Property Management

property managementProperty management is the operation, control, and oversight of real estate.

It is also the management of personal property, equipment, tooling, and physical capital assets that are acquired and used to build, repair, and maintain end item deliverables. Property management involves the processes, systems, and manpower required to manage the life cycle of all acquired property as defined above including acquisition, control, accountability, responsibility, maintenance, utilization, and disposition.

For example, an owner of a single family may engage the services of a property management company. The company will then advertise the rental property, handle tenant inquiries, screen applicants, select suitable candidates, draw up a lease agreement, conduct a move in inspection, move the tenant(s) into the property and collect rental income. The company will then coordinate any maintenance issues, supply the owner(s) with financial statements and any relevant information regarding the property etc.

There are many facets to this profession, including managing the accounts and finances of the real estate properties, and participating in or initiating litigation with tenants, contractors and insurance agencies. Litigation is at times considered a separate function, set aside for trained attorneys.

Although a person will be responsible for this in his/her job description, there may be an attorney working under a property manager. Special attention is given to landlord/tenant law and most commonly evictions, non-payment, harassment, reduction of pre-arranged services, and public nuisance are legal subjects that gain the most amount of attention from property managers. Therefore, it is a necessity that a property manager be current with applicable municipal, county, state and Federal Fair Housing laws and practices.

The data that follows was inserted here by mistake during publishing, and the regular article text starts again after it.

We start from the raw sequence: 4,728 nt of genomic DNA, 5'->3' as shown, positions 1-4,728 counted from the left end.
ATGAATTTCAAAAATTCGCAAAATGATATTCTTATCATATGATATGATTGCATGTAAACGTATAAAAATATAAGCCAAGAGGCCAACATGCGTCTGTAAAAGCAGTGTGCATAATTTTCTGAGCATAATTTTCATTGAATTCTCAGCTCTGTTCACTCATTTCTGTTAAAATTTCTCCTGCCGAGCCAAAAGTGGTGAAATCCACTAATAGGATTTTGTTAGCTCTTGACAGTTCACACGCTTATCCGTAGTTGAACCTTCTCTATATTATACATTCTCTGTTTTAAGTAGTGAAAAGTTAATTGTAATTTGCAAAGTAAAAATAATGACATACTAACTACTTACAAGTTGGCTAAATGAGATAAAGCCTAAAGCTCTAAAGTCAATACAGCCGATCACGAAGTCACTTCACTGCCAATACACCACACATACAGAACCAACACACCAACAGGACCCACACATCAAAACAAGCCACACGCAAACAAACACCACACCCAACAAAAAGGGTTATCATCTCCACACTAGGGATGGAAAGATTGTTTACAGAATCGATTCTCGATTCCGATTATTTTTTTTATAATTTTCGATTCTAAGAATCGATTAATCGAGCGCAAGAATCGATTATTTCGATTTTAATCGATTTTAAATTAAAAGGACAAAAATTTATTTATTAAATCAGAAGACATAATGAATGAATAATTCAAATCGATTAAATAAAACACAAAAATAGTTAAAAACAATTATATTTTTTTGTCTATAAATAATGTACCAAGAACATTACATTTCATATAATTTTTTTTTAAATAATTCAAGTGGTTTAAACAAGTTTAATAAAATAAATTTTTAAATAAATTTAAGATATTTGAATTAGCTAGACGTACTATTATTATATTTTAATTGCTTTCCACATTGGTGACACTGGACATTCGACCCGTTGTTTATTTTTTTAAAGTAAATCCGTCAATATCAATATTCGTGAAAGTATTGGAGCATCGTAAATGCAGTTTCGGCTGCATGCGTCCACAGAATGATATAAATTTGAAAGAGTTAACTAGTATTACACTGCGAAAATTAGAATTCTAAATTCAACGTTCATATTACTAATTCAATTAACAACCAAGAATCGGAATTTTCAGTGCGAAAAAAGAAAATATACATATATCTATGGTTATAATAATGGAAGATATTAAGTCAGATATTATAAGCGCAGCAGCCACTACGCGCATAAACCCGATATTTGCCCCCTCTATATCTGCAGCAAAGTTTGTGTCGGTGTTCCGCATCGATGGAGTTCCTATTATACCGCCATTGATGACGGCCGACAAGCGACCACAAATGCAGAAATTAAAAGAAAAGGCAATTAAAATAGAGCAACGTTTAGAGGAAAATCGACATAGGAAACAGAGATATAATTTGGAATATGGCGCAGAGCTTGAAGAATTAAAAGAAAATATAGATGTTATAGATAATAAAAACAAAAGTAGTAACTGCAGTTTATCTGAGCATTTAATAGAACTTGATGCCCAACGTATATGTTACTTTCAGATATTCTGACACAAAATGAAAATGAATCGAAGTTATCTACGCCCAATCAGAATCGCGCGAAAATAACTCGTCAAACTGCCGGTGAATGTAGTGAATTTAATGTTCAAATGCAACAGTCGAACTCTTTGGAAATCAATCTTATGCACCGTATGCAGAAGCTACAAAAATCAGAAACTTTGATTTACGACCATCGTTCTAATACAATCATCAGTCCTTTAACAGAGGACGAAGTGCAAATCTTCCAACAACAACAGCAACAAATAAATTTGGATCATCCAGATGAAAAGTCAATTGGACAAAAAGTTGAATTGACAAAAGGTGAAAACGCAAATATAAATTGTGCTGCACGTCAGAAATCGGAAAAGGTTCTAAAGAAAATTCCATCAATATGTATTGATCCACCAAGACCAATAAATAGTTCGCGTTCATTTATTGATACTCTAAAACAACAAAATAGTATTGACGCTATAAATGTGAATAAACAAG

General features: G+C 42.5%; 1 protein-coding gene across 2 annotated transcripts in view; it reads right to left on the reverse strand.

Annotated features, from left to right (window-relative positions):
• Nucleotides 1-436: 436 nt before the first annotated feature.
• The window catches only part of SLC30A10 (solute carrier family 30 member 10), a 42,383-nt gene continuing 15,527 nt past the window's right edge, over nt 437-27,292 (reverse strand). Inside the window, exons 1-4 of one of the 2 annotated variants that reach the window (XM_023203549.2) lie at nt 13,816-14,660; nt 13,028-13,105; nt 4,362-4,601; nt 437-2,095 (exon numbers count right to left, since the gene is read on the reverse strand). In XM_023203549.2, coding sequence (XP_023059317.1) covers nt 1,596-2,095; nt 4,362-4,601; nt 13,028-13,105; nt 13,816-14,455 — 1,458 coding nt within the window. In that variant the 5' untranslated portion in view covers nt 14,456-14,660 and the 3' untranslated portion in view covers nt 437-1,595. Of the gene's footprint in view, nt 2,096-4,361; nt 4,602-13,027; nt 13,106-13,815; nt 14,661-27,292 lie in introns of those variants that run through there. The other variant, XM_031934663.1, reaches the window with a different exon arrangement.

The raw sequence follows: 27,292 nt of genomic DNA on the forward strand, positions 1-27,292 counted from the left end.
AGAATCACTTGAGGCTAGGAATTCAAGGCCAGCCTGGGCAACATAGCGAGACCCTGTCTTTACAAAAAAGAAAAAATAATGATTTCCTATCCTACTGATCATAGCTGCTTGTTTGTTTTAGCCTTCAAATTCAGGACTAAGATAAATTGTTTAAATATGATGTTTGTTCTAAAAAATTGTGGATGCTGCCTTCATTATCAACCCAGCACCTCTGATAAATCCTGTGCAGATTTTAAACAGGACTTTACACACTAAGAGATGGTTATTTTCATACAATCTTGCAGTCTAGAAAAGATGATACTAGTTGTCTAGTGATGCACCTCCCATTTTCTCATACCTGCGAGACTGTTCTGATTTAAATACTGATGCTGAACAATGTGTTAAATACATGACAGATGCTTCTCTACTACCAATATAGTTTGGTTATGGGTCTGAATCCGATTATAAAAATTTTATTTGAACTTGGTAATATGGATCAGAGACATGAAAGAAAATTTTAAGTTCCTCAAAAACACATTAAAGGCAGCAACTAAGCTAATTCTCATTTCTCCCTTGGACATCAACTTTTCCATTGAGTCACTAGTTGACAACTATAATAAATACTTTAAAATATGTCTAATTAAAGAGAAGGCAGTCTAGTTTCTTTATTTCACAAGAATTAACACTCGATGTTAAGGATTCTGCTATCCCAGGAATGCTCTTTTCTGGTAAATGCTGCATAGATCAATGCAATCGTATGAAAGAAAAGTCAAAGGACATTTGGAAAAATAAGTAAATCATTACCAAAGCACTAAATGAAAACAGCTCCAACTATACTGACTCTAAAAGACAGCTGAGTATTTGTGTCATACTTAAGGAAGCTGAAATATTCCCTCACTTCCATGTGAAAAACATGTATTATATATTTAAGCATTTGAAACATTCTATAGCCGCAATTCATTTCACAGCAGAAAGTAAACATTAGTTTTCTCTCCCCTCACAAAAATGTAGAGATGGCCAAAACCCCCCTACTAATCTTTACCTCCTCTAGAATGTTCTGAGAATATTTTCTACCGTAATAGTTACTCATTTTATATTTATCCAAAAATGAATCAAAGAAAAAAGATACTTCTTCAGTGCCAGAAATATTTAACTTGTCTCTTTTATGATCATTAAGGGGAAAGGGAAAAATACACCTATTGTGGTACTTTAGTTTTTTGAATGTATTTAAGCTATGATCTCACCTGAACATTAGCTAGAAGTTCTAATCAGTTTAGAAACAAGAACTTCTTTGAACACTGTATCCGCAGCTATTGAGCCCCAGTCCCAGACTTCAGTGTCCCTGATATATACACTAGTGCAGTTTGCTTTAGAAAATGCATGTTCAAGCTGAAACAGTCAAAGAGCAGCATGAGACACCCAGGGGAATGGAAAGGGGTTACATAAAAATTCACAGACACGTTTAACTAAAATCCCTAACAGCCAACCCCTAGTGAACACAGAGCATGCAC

Credentials

Property management licensing requirements vary among the states. Most states require property management companies to be licensed by the local real estate board. Holding a real estate broker’s license allows property managers to list rental properties in the multiple listing service (MLS) and to market the properties by standard real estate marketing methods. Holding a real estate broker’s license also allows the property management company to place a real estate board lockbox on a property’s door so that other licensed agents can show the property. States such as Delaware, Florida, and Illinois require property management companies that provide on-site management services to condominium communities to hold community management licenses.

Reasons for Hiring 

Property owners hire property management firms for various reasons. Some owners may have many rental properties in their portfolios but lack the time or expertise to maintain the properties and deal with tenants. Some owners only have an interest in owning rental properties and earning profits from them. When this is the case, they hire professional property managers. Absentee landlords also make use of property management services.

Property owners who participate in affordable housing programs sometimes make use of property management services. This is because participating in such programs requires knowledge of federal guidelines that some owners do not have, even though they wish to reap the benefits of affordable housing programs.

 


 

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property management